Trade Name: Bur oak
General distribution: Widespread in the Atlantic coastal plain from New Brunswick, Canada to North Carolina; west as far as Alberta, Canada, eastern Montana, Wyoming and northeastern New Mexico; vast majority are found in the eastern Great Plains, the Mississippi/ Missouri/Ohio valleys and the Great Lakes region.
Wood Value: High quality and is almost always marketed as “white oak.”
Other uses: Is often cultivated by plant nurseries for use in gardens, parks and on urban sidewalks.
Value for rehabilitation of disturbed sites: Survival and persistence have been reported on revegetated mine sites. Can be established from seed or seedlings and grows well with herbaceous species, but isn’t recommended for soils with a pH less than 4.
Seasonal development: Throughout its range, flowers sometime between April and early June. Acorns are produced in the same year as the flowers. Acorns fall as early as August and as late as November.
General botanical characteristics:
- Grows as a large, spreading tree up to 130 feet tall (growth form and size can vary by site).
- Branches in the upper portion of the crown are ascending; in the lower crown, branches are larger and horizontal.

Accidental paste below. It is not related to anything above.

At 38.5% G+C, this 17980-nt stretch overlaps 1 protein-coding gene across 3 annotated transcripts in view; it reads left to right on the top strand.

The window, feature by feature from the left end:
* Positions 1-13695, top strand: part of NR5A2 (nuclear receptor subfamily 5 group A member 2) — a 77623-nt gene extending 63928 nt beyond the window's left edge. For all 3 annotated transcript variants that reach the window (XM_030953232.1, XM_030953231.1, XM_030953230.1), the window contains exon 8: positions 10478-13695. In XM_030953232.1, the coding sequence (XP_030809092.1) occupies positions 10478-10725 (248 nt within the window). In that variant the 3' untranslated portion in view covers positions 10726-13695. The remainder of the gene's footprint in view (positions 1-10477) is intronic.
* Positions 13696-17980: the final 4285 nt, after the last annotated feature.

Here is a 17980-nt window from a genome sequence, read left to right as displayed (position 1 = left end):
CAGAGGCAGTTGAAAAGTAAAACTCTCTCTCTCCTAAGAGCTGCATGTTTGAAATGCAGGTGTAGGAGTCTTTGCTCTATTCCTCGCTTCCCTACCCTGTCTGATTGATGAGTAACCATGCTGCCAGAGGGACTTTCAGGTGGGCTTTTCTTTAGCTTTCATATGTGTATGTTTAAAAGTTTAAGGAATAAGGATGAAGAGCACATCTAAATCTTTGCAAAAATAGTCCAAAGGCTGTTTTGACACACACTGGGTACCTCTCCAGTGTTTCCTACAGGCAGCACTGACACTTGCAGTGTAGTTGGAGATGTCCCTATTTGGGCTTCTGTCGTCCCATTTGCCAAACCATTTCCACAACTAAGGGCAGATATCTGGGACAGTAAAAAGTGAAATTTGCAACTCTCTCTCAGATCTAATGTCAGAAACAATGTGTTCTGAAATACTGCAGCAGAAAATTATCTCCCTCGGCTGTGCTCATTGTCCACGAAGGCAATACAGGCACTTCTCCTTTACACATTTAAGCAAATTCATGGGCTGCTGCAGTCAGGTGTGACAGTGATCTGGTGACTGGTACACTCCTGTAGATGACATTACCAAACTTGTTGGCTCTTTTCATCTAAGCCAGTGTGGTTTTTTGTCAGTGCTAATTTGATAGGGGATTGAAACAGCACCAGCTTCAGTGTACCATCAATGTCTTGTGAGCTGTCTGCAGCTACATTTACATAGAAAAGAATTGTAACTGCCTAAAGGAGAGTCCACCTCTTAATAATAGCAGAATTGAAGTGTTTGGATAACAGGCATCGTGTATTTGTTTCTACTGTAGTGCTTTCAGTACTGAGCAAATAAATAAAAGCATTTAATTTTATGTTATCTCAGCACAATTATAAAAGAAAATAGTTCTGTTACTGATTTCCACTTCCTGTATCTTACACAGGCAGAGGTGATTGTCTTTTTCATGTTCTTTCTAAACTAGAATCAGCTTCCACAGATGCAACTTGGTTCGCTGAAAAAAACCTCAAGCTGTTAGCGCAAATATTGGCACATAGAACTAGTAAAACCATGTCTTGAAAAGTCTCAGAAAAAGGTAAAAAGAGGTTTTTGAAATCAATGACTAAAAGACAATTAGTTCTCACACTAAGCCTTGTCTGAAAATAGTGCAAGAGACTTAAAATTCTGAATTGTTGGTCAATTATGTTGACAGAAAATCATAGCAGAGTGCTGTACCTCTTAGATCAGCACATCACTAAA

- The trunks of mature trees have thick, deeply grooved bark and may measure 8.5 feet in diameter.
- In the western part of its range on exposed, harsh sites, grows as a small tree or shrub and may produce crooked, gnarled branches.
- It’s a long-lived tree — it’s common to find remnant trees that are 300 to 400 years old. In a savanna in Kentucky, a bur oak was an estimated 440 years old.
- The sizes and shapes of leaves are variable, but generally leaves are deeply lobed and large, up to 12 inches long and about half as wide. Shallowly lobed leaves may occur on bur oak sprouts or deeply shaded branches and small leaves are common in the northern Great Plains.
- Leaves are deep green and shiny above and coated with white hairs below.
- Produces male flowers in 3- to 4-inch long catkins and female flowers are solitary or in clusters of up to four.
- Typically produces extensive root systems with wide-spreading laterals and a deep taproot.
- Is a conservation concern in Canada and several bur oak communities in the Plains region are considered “imperiled.”
- Savannas are important for lepidopteran communities. On Iowa’s Neal Smith National Wildlife Refuge, smaller forests lacking a prominent bur oak component supported 65 fewer species of moths than larger, bur oak-dominated savanna remnants.
- Some studies suggest that bur oak establishment is best during drought conditions or on dry, open sites, while other studies indicate that establishment is best on mesic sites.
Source: U.S. Forest Service (FS.Fed. US); North American Plant Atlas